Tiahleigh Palmer: Foster brother charged with incest denied bail

By Andrew Kos, staff

The foster brother accused of the incest of slain Queensland schoolgirl Tiahleigh Palmer is refused bail for a second time, amid allegations he may have been involved with other underage girls.

Tialeigh’s foster father Rick Thorburn was charged with her murder in September, almost a year after her body was found on the banks of a Gold Coast river.

Police claim Rick Thorburn was trying to cover up the alleged incest by his son Trent at the family’s Chambers Flat home at Logan, south of Brisbane.

Today, Trent Thorburn, 19, was denied bail in the Supreme Court in Brisbane, making it the second time his application was refused.

He is charged with incest, perjury and attempting to pervert the course of justice, for the alleged false testimony given to secret Corruption and Crime Commission hearings into Tiahleigh’s death.

The court heard police believed Trent Thorburn, who had been working as a dance teacher, could be at risk of reoffending as Tiahleigh may not have been the first underage girl with whom he had a relationship.

“The respondent points to the fact he is involved in dance classes and would have contact with children ranging in age,” Justice Bond said.

“Police believe that if the defendant were released on bail he poses an unacceptable risk of offending against other children.

“I do note that there is material exhibited … that suggests the alleged offending between the applicant and an underage girl with Tialeigh is not the first occasion that he may have been involved in that conduct.”
Justice Bond noted Trent Thorburn had sought to impose a bail condition that he not have unsupervised contact with females under the age of 16, arguing that would be sufficient to reduce the risk of him committing an offence of that nature.

However, he denied bail, deeming Trent Thorburn an unacceptable risk of interfering with witnesses and failing to appear in court.

Defence admits case is strong

Trent Thorburn’s defence barrister Catherine Morgan told the court the crown’s case against him appeared “strong”.

“In essence this young man engaged in inappropriate sexual conduct with a very young girl and then events which were outside his control occurred and he was untruthful it’s alleged, with the full knowledge that he was being untruthful,” Ms Morgan said.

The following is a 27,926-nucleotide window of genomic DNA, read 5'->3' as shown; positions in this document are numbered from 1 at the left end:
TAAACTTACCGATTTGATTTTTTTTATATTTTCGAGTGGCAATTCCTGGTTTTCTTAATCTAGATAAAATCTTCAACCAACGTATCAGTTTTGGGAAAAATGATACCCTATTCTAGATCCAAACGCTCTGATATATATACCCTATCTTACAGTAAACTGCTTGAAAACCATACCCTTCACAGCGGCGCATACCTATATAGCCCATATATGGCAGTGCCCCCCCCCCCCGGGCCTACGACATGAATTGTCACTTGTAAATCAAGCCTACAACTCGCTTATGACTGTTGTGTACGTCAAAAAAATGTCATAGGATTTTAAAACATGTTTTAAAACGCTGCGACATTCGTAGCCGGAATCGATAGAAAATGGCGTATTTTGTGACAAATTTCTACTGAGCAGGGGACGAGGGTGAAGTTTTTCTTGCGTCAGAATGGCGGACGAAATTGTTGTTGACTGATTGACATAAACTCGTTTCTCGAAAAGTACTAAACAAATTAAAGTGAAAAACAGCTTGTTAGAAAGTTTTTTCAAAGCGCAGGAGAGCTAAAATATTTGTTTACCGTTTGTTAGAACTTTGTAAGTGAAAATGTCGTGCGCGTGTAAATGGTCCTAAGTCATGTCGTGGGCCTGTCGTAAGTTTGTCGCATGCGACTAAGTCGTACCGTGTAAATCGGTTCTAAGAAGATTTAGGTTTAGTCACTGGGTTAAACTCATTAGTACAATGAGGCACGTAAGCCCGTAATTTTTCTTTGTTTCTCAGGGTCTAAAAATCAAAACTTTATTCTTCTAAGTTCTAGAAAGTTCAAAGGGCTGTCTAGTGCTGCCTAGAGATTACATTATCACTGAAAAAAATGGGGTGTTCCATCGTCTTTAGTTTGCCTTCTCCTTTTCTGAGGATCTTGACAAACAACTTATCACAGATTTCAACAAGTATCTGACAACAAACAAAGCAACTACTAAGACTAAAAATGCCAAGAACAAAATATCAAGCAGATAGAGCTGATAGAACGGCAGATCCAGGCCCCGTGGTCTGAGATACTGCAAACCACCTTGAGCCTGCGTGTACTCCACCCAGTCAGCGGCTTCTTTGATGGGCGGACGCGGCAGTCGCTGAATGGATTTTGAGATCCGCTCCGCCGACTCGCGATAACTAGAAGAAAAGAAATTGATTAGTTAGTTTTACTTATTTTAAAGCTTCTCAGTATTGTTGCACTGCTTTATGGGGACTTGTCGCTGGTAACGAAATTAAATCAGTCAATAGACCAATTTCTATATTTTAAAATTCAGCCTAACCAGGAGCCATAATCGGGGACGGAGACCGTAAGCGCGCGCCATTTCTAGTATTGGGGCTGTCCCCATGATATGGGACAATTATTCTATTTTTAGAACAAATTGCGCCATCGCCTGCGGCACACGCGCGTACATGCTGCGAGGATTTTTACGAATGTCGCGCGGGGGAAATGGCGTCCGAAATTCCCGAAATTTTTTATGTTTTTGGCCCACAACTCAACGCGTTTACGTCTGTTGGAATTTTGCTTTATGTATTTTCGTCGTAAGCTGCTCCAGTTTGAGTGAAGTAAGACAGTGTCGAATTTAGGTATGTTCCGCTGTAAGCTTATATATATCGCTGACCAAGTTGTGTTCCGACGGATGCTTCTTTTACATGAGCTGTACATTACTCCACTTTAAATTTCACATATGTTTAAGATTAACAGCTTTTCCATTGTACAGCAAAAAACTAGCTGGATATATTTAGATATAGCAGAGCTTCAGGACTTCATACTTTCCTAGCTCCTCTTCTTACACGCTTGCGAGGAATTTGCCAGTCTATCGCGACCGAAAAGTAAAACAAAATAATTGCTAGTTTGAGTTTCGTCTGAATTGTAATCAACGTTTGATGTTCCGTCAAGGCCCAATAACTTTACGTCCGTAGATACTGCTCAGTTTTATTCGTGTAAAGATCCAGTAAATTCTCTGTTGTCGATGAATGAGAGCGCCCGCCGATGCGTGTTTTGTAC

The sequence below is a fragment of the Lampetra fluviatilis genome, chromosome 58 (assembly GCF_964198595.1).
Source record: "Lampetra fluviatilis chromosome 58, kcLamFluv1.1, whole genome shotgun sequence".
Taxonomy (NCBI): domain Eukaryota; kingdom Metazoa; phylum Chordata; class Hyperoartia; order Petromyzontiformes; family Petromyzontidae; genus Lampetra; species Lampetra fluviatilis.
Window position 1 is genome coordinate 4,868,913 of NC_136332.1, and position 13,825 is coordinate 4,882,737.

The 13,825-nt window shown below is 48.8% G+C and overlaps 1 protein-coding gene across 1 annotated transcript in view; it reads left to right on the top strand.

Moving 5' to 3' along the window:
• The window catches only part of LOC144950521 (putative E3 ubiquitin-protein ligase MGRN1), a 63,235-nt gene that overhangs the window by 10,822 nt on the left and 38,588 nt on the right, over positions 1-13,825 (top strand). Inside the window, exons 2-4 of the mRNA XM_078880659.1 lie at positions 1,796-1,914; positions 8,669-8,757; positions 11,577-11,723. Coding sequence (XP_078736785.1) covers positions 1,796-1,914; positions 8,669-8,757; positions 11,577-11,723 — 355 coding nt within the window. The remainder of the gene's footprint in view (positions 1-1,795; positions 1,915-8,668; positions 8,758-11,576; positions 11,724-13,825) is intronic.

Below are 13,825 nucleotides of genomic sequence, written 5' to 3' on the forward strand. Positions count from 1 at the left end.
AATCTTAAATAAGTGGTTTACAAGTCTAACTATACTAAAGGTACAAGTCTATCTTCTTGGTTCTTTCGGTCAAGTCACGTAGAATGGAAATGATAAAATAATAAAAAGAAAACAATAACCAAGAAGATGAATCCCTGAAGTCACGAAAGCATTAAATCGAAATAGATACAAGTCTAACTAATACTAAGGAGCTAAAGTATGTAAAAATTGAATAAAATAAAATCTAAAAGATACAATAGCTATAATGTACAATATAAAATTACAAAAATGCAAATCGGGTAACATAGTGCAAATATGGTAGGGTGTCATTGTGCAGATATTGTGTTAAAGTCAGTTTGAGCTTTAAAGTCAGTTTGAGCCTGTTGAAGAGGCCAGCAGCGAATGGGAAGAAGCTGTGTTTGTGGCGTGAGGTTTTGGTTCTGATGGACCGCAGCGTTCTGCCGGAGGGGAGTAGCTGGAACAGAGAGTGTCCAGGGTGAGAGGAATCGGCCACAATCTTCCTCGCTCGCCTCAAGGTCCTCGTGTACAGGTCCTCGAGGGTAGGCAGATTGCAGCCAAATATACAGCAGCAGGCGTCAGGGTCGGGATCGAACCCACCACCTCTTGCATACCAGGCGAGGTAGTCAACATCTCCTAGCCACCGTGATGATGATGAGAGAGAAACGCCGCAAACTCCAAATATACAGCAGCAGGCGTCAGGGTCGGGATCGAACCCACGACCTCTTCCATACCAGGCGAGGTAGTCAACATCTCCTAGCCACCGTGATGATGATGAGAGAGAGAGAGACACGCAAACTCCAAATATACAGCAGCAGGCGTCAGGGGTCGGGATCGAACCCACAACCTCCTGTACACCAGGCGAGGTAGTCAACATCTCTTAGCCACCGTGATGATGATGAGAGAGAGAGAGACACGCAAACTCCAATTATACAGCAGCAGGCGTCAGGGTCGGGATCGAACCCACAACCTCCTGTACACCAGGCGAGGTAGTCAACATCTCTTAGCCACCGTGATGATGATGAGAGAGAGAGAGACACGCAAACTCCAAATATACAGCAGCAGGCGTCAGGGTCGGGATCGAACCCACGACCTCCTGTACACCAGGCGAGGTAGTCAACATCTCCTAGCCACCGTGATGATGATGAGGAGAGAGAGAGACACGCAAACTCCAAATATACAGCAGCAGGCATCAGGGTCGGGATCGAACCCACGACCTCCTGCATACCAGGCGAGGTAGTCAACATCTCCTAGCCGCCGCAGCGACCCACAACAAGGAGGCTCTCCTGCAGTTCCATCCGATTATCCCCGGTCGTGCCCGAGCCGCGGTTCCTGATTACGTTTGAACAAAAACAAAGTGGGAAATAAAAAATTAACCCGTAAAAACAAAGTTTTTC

“There is no suggestion that the applicant was the instigator of a plan to as it were pervert the course of justice, indeed it would seem that that was instigated by another or others.”

But Prosecutor Jacob Robson said the nature of Trent Thorburn’s alleged offending should be enough for him to be denied bail.

“To the extent that could be accepted it’s not particularly significant given the lengths that he did go to after efforts in that direction began, and he’s clearly been an enthusiastic participant thereafter,” he said.

Trent Thorburn’s bail application came hours after his case and his father’s matter were briefly mentioned at the Beenleigh Magistrates Court.

Rick Thorburn’s lawyer Adam Dwyer told the court he was seeking a psychiatric evaluation of his client before the next appearance, which was set for February 22.

Trent Thorburn’s case was also adjourned to the same date.

Tiahleigh’s mother says grief not getting easier

Tiahleigh’s body was found on the banks of the Pimpama River last November, a week after she was last seen alive when she was dropped off at Marsden State High School, south of Brisbane, by Rick Thorburn.

A missing-person alert was not issue until six days later, hours before her body was found by three fishermen.

Foster mother Julene Thorburn, 54, and other son Josh, 20, have also been charged with perjury and attempting to pervert the course of justice.

Tiahleigh’s mother Cindy Palmer was relieved Trent was denied bail.

“Tiahleigh doesn’t get to spend time with her family, so neither should he,” she said outside court.

“It’s quiet raw, it still bring me to tears every time I hear something.
“I’m just lucky I have support, because it is not going to get any easier.

“I come to court because I look for information, anything I can get about what has happened.

“To make sure that justice will prevail for Tiahleigh.”

This post originally appeared on ABC News.

© 2016 Australian Broadcasting Corporation. All rights reserved. Read the ABC Disclaimer here

00:00 / ???